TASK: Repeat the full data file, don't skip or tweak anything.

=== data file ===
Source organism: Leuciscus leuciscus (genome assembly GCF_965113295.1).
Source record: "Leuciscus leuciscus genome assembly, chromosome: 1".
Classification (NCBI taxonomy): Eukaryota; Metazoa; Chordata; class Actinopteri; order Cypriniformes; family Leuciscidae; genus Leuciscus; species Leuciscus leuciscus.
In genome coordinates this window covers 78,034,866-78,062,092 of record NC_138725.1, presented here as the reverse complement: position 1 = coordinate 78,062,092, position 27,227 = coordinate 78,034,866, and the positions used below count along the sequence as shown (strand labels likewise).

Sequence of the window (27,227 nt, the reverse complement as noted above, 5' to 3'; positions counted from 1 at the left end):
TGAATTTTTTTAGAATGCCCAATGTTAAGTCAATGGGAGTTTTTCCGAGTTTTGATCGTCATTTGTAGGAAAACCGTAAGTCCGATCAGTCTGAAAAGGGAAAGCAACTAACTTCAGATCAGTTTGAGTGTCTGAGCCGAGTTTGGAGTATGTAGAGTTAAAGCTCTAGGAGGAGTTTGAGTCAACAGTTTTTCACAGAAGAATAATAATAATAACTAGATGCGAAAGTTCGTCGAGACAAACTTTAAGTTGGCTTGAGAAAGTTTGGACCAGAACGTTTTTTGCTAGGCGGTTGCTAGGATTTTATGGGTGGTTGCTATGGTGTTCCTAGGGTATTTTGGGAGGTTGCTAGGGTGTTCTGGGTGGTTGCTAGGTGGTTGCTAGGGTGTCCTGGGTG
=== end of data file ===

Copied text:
Source organism: Leuciscus leuciscus (genome assembly GCF_965113295.1).
Source record: "Leuciscus leuciscus genome assembly, chromosome: 1".
Classification (NCBI taxonomy): Eukaryota; Metazoa; Chordata; class Actinopteri; order Cypriniformes; family Leuciscidae; genus Leuciscus; species Leuciscus leuciscus.
In genome coordinates this window covers 78,034,866-78,062,092 of record NC_138725.1, presented here as the reverse complement: position 1 = coordinate 78,062,092, position 27,227 = coordinate 78,034,866, and the positions used below count along the sequence as shown (strand labels likewise).

Sequence of the window (27,227 nt, the reverse complement as noted above, 5' to 3'; positions counted from 1 at the left end):
TGAATTTTTTTAGAATGCCCAATGTTAAGTCAATGGGAGTTTTTCCGAGTTTTGATCGTCATTTGTAGGAAAACCGTAAGTCCGATCAGTCTGAAAAGGGAAAGCAACTAACTTCAGATCAGTTTGAGTGTCTGAGCCGAGTTTGGAGTATGTAGAGTTAAAGCTCTAGGAGGAGTTTGAGTCAACAGTTTTTCACAGAAGAATAATAATAATAACTAGATGCGAAAGTTCGTCGAGACAAACTTTAAGTTGGCTTGAGAAAGTTTGGACCAGAACGTTTTTTGCTAGGCGGTTGCTAGGATTTTATGGGTGGTTGCTATGGTGTTCCTAGGGTATTTTGGGAGGTTGCTAGGGTGTTCTGGGTGGTTGCTAGGTGGTTGCTAGGGTGTCCTGGGTG